The prevailing mood here is cartoon, as the plot charges forward by the force of the same propellants as, say, a Bob’s Burgers or Archer episode—namely the protagonists’ own blundering cluelessness, which frequently borders on the totally absurd.
Day sets the tone, channeling the It’s Always Sunny in Philadelphia character that made him famous, and he’s far and away the most compelling lead. Bateman and (especially) Sudeikis quickly adjust their comedic delivery to Day’s aggressively oblivious shrieking deadpan.
Meanwhile editor Eric Kissack and cinematographer Julio Macat keep the levels at 11 in the visual department, imbuing this story of a couple of bumbling Average Joes with the flash of an Ocean’s film. While crisply compiled, the frequent deployment of montage and bewildering time-lapse depictions of downtown L.A. are as off the mark as the soundtrack.
It’s probably most helpful as a reviewer, at this point, to simply list some examples of the type of humor delivered in Horrible Bosses 2: Kurt mistakes “cogs in the machine” for “cocks in the machine,” Nick delivers an unknowingly homoerotic speech when he mistakes a sex addict meeting for an AA meeting, Dale’s repair efforts behind the frosted glass of a Shower Buddy unit containing Kurt look like a series of sexual acts. Come to think of it, most of Horrible Bosses 2’s jokes involve penises, so if that’s not your comedic kettle of tea, consider giving this one a pass.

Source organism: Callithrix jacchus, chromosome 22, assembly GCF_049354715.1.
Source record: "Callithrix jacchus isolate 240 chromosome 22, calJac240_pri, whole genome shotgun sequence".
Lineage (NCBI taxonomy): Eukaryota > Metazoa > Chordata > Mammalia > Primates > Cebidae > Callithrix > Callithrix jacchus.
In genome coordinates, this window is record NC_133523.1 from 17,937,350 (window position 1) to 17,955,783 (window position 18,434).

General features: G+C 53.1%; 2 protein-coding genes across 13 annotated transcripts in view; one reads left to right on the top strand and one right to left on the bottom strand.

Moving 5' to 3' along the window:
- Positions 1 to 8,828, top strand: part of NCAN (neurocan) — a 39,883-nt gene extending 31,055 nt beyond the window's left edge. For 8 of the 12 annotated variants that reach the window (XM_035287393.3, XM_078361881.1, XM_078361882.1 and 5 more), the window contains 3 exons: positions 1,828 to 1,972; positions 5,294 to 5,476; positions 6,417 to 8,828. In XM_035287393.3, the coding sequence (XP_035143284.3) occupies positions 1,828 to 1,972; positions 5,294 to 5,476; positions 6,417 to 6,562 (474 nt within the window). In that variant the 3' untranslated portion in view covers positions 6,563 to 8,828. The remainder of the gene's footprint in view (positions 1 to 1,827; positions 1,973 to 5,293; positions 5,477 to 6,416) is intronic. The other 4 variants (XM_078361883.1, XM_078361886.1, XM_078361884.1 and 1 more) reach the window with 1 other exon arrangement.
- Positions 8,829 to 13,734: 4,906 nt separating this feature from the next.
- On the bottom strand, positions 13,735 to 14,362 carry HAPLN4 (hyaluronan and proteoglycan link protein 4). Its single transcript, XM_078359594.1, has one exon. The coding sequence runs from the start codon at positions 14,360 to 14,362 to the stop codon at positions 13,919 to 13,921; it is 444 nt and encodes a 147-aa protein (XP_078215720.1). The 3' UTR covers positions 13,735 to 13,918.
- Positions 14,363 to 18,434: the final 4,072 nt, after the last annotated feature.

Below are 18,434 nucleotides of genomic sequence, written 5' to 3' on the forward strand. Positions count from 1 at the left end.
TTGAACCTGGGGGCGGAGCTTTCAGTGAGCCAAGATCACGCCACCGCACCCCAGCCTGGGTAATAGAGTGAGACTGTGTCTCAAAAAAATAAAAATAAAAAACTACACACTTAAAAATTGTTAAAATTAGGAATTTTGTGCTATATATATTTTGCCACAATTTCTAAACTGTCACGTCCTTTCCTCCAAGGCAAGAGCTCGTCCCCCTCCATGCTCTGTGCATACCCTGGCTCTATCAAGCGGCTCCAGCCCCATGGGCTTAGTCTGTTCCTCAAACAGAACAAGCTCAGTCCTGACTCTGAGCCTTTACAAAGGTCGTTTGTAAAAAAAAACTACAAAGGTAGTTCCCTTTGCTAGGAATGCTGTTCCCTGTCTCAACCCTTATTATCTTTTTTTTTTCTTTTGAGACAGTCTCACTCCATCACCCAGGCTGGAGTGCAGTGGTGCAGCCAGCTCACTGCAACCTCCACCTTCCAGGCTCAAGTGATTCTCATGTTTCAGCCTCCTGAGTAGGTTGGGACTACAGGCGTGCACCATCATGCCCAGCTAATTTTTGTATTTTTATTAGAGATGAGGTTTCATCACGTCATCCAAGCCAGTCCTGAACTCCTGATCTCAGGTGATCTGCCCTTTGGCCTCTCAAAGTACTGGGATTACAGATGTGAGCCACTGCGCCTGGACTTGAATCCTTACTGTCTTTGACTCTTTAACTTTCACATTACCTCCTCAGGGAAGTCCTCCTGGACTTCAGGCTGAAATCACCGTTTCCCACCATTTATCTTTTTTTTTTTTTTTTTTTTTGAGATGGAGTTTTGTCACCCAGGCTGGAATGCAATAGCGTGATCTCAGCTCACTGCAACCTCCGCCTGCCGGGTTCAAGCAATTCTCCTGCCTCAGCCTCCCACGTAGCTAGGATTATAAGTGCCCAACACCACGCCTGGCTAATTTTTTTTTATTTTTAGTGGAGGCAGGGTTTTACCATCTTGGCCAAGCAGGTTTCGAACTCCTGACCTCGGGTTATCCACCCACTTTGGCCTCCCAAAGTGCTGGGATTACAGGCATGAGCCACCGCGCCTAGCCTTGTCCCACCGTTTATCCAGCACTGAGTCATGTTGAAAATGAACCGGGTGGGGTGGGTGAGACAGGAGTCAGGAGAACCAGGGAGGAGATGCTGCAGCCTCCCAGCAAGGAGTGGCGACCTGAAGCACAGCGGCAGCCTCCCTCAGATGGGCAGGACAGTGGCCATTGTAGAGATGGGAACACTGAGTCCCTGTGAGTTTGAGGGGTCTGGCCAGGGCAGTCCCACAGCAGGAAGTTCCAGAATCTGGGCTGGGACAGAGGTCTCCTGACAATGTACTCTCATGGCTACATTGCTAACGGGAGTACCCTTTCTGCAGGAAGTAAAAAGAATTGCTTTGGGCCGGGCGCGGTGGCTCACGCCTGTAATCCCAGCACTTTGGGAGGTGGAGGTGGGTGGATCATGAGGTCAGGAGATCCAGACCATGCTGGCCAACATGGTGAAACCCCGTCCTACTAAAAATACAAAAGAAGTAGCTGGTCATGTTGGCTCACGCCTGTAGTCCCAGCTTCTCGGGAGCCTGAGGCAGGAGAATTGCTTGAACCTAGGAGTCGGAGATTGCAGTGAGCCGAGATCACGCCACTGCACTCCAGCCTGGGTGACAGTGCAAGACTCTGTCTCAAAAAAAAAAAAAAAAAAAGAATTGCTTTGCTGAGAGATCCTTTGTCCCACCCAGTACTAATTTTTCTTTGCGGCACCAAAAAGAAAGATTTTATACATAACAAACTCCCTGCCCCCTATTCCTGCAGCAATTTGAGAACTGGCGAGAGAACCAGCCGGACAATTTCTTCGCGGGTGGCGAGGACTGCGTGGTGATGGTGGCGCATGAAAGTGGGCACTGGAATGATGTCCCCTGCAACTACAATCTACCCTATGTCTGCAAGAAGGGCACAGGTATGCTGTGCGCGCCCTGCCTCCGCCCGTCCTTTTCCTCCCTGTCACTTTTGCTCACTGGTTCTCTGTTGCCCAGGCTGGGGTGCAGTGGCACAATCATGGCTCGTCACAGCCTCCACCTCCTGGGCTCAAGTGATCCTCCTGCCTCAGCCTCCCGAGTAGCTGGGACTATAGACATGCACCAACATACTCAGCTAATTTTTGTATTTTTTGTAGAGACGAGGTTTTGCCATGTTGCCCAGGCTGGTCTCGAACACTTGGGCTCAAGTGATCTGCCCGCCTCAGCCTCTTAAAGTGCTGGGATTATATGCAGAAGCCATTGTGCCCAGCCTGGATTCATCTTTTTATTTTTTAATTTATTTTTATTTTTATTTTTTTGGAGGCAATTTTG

In fact, if you expect comedy to somehow transcend the immediate gratification of a crude, obvious laugh, look elsewhere.
In his review in the New York Times, Stephen Holden called Horrible Bosses 2 “one of the sloppiest and most unnecessary Hollywood sequels ever made,” but—lazy hyperbole notwithstanding—I think he’s missing the point. Despite a few halfhearted attempts at making its story and characters relatable to the average moviegoer—perhaps disenchanted by Wall Street cheats and the corporate annihilation of American entrepreneurism, or maybe just peeved with his or her boss—Anders and company seem like they could care less about tying their comedy to anything bigger than itself. If you laughed, that’s enough for these guys.